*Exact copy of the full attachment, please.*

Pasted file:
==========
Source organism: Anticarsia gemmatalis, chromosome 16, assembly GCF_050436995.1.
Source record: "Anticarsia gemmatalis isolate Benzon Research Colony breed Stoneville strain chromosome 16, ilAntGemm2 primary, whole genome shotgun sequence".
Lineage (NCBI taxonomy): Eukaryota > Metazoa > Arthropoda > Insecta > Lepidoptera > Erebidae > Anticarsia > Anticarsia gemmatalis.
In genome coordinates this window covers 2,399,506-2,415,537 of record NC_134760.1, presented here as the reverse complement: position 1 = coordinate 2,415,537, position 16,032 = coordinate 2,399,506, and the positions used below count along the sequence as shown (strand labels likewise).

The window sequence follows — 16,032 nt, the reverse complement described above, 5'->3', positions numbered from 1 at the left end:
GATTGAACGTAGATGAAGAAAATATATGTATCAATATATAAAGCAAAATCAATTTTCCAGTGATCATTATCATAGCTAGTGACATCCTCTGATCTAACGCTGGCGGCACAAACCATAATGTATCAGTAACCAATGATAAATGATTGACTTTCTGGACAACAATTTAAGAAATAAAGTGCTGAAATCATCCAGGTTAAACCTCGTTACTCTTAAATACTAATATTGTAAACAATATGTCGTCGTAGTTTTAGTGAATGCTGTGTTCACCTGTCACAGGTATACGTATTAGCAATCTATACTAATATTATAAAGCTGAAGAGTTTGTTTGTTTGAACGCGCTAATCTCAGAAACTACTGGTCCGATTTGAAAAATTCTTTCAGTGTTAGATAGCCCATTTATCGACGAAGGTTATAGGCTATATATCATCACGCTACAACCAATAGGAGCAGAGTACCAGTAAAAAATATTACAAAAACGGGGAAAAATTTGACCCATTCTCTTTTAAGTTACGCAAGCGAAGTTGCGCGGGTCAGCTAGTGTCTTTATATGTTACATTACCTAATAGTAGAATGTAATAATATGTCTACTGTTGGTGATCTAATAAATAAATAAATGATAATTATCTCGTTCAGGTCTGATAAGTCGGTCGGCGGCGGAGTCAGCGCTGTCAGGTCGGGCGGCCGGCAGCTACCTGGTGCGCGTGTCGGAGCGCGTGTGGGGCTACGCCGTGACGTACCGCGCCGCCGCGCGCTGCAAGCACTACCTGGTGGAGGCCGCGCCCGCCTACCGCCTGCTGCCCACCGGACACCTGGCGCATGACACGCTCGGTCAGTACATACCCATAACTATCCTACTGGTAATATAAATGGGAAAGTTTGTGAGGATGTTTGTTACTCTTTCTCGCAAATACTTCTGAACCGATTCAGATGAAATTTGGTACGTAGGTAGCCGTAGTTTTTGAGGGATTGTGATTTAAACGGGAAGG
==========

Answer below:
Source organism: Anticarsia gemmatalis, chromosome 16, assembly GCF_050436995.1.
Source record: "Anticarsia gemmatalis isolate Benzon Research Colony breed Stoneville strain chromosome 16, ilAntGemm2 primary, whole genome shotgun sequence".
Lineage (NCBI taxonomy): Eukaryota > Metazoa > Arthropoda > Insecta > Lepidoptera > Erebidae > Anticarsia > Anticarsia gemmatalis.
In genome coordinates this window covers 2,399,506-2,415,537 of record NC_134760.1, presented here as the reverse complement: position 1 = coordinate 2,415,537, position 16,032 = coordinate 2,399,506, and the positions used below count along the sequence as shown (strand labels likewise).

The window sequence follows — 16,032 nt, the reverse complement described above, 5'->3', positions numbered from 1 at the left end:
GATTGAACGTAGATGAAGAAAATATATGTATCAATATATAAAGCAAAATCAATTTTCCAGTGATCATTATCATAGCTAGTGACATCCTCTGATCTAACGCTGGCGGCACAAACCATAATGTATCAGTAACCAATGATAAATGATTGACTTTCTGGACAACAATTTAAGAAATAAAGTGCTGAAATCATCCAGGTTAAACCTCGTTACTCTTAAATACTAATATTGTAAACAATATGTCGTCGTAGTTTTAGTGAATGCTGTGTTCACCTGTCACAGGTATACGTATTAGCAATCTATACTAATATTATAAAGCTGAAGAGTTTGTTTGTTTGAACGCGCTAATCTCAGAAACTACTGGTCCGATTTGAAAAATTCTTTCAGTGTTAGATAGCCCATTTATCGACGAAGGTTATAGGCTATATATCATCACGCTACAACCAATAGGAGCAGAGTACCAGTAAAAAATATTACAAAAACGGGGAAAAATTTGACCCATTCTCTTTTAAGTTACGCAAGCGAAGTTGCGCGGGTCAGCTAGTGTCTTTATATGTTACATTACCTAATAGTAGAATGTAATAATATGTCTACTGTTGGTGATCTAATAAATAAATAAATGATAATTATCTCGTTCAGGTCTGATAAGTCGGTCGGCGGCGGAGTCAGCGCTGTCAGGTCGGGCGGCCGGCAGCTACCTGGTGCGCGTGTCGGAGCGCGTGTGGGGCTACGCCGTGACGTACCGCGCCGCCGCGCGCTGCAAGCACTACCTGGTGGAGGCCGCGCCCGCCTACCGCCTGCTGCCCACCGGACACCTGGCGCATGACACGCTCGGTCAGTACATACCCATAACTATCCTACTGGTAATATAAATGGGAAAGTTTGTGAGGATGTTTGTTACTCTTTCTCGCAAATACTTCTGAACCGATTCAGATGAAATTTGGTACGTAGGTAGCCGTAGTTTTTGAGGGATTGTGATTTAAACGGGAAGG